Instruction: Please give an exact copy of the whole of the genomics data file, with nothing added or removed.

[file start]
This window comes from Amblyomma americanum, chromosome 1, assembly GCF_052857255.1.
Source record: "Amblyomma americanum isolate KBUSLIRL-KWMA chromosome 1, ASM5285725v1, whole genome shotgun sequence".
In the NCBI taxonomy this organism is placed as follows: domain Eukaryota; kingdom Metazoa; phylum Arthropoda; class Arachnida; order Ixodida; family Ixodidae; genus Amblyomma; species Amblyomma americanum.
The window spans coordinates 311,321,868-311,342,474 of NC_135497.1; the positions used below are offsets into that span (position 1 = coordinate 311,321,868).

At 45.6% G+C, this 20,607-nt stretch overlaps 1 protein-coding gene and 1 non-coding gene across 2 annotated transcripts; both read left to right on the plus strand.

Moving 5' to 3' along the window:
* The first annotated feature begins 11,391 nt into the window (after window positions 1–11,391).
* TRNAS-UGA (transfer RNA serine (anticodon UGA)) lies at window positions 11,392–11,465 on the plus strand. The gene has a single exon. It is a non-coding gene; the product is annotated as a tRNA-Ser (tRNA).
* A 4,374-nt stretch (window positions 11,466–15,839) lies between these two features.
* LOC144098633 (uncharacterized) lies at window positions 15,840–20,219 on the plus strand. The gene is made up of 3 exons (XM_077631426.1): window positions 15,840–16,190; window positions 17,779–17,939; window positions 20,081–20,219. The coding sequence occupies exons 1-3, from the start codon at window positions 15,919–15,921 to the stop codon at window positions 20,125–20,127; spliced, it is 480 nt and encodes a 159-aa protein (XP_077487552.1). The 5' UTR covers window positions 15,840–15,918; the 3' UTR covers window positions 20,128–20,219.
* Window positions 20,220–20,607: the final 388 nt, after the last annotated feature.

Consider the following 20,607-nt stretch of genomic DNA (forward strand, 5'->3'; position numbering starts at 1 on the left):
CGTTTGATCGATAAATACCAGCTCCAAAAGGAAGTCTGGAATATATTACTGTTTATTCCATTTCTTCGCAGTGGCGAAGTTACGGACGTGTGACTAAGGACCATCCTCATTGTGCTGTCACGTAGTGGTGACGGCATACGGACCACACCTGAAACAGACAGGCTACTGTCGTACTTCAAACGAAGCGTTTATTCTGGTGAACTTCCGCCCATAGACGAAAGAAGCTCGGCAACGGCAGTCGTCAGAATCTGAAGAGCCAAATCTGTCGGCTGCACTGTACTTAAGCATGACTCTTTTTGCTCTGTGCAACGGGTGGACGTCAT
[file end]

This window comes from Amblyomma americanum, chromosome 1, assembly GCF_052857255.1.
Source record: "Amblyomma americanum isolate KBUSLIRL-KWMA chromosome 1, ASM5285725v1, whole genome shotgun sequence".
In the NCBI taxonomy this organism is placed as follows: domain Eukaryota; kingdom Metazoa; phylum Arthropoda; class Arachnida; order Ixodida; family Ixodidae; genus Amblyomma; species Amblyomma americanum.
The window spans coordinates 311,321,868-311,342,474 of NC_135497.1; the positions used below are offsets into that span (position 1 = coordinate 311,321,868).

At 45.6% G+C, this 20,607-nt stretch overlaps 1 protein-coding gene and 1 non-coding gene across 2 annotated transcripts; both read left to right on the plus strand.

Moving 5' to 3' along the window:
* The first annotated feature begins 11,391 nt into the window (after window positions 1–11,391).
* TRNAS-UGA (transfer RNA serine (anticodon UGA)) lies at window positions 11,392–11,465 on the plus strand. The gene has a single exon. It is a non-coding gene; the product is annotated as a tRNA-Ser (tRNA).
* A 4,374-nt stretch (window positions 11,466–15,839) lies between these two features.
* LOC144098633 (uncharacterized) lies at window positions 15,840–20,219 on the plus strand. The gene is made up of 3 exons (XM_077631426.1): window positions 15,840–16,190; window positions 17,779–17,939; window positions 20,081–20,219. The coding sequence occupies exons 1-3, from the start codon at window positions 15,919–15,921 to the stop codon at window positions 20,125–20,127; spliced, it is 480 nt and encodes a 159-aa protein (XP_077487552.1). The 5' UTR covers window positions 15,840–15,918; the 3' UTR covers window positions 20,128–20,219.
* Window positions 20,220–20,607: the final 388 nt, after the last annotated feature.

Consider the following 20,607-nt stretch of genomic DNA (forward strand, 5'->3'; position numbering starts at 1 on the left):
CGTTTGATCGATAAATACCAGCTCCAAAAGGAAGTCTGGAATATATTACTGTTTATTCCATTTCTTCGCAGTGGCGAAGTTACGGACGTGTGACTAAGGACCATCCTCATTGTGCTGTCACGTAGTGGTGACGGCATACGGACCACACCTGAAACAGACAGGCTACTGTCGTACTTCAAACGAAGCGTTTATTCTGGTGAACTTCCGCCCATAGACGAAAGAAGCTCGGCAACGGCAGTCGTCAGAATCTGAAGAGCCAAATCTGTCGGCTGCACTGTACTTAAGCATGACTCTTTTTGCTCTGTGCAACGGGTGGACGTCAT